Magenta Shores CC, March 29-31, 2024

Day of Dreams for Bathurst Girls

Darcy Habgood is a really good golfer.

Fortunately for Australian golf – and as a great example to all sports – she’s an even better person.

Habgood, 24, gave two wide-eyed Bathurst girls a life-changing experience today.

Maiv Dorman, 14, and Lola Lamb, 12, were asked to play in Habgood’s group in the pro-am before this week’s Women’s New South Wales Open Regional Qualifier at their home course.

And if there’s a clear night sky tonight in Bathurst, it still won’t contain as many stars as could be found in the juniors’ eyes after their round.

In isolation, youngsters playing with their heroes is not radical.

But this is where the regional focus of Golf NSW breaks new ground.

At practically any other time ever in rural Australia, these two golf-loving girls would have been forced to travel hundreds of kilometres to play in a pro-am with golfers of such quality and standing.

And once they’d arrived in their nearest “big smoke”, that event would most likely have been alongside men.

But in Bathurst today, Maiv and Lola became THE poster girls for arguably the most important notion in female sport … If you can see it, you can be it.

Habgood split her time growing up between Toowoomba and Nambucca Heads, like her newfound friends, a hike from the trappings of any capital city.

So, one might say it was fate that Maiv and Lola would have the day of their sporting lives sharing a course with someone of their own background who has overcome the odds confronted by thousands of Australian girls for generations.

A hero. Of the same gender. In their hometown. Playing with them.

There might literally be nothing better for a young female golfer.

“It’s really important having the girls here today,” Maiv said.

“Just being at this course and having people like Darcy come to play is really, really good. It’s so important for us.

“They should do this more often.”

Lola also admitted her eyes were now “wide open”.

“It was overwhelming. My dad got a call from Matt (Barrett Bathurst GC Head Professional) the other day asking if I wanted to play with a pro and Maiv, and I was just shocked to get that opportunity to be able to play.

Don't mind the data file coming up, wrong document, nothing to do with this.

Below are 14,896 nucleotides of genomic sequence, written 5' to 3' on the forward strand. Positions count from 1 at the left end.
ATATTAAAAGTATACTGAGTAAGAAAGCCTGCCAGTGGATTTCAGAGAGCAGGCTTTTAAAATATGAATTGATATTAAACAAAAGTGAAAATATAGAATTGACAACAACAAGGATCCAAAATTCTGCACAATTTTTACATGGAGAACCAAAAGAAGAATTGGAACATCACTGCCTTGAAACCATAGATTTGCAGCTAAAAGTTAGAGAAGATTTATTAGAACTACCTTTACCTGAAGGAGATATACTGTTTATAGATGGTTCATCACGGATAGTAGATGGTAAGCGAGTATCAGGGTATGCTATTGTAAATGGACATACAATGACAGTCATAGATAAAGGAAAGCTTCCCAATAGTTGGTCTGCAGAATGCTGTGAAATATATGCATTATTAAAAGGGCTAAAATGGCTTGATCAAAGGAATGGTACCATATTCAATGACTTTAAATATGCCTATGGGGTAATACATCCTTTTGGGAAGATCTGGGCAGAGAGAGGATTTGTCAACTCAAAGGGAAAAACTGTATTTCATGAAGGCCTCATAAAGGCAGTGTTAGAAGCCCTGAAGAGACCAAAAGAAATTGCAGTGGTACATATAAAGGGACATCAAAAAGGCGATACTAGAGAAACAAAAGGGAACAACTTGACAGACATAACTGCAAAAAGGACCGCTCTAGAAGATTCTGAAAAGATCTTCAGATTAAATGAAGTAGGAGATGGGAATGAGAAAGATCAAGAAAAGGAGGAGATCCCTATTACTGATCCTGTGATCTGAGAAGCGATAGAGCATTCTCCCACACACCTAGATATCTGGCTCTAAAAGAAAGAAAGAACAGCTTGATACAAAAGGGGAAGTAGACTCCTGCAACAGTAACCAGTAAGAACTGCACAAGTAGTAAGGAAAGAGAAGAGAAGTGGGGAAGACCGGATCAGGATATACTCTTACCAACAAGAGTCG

“It was so cool … everything I thought it would be.”

On course, Lola said she learnt by listening to Darcy that keeping her head still would help her take her next step as she hones the game she began at age eight.

“I was shanking it or chunking it, but then I kept my head still after watching a couple of Darcy’s swings … and it’s really good!”

Maiv – already off a handicap of seven having started at age six – took away an even more specific lesson.

“I was really excited to play, but I get frustrated if I hit a bad shot. I asked Darcy, `How do you not be angry at yourself?’ and she said she takes 30 steps to be able to angry and then she has to forget about it,” she said.

“So, hearing that Darcy still has bad shots and has to get over it has helped me already.”

For the record, their group – including Julie Murnane – scored a very creditable 93 points in the day’s event, not quite enough to sneak on to the podium.

But for Maiv and Lola, victory was well and truly theirs well before the presentation.

Habgood, a recent graduate of Washington State University, has since advanced to have status on the Epson Tour in the United States, a secondary arm of the LPGA Tour.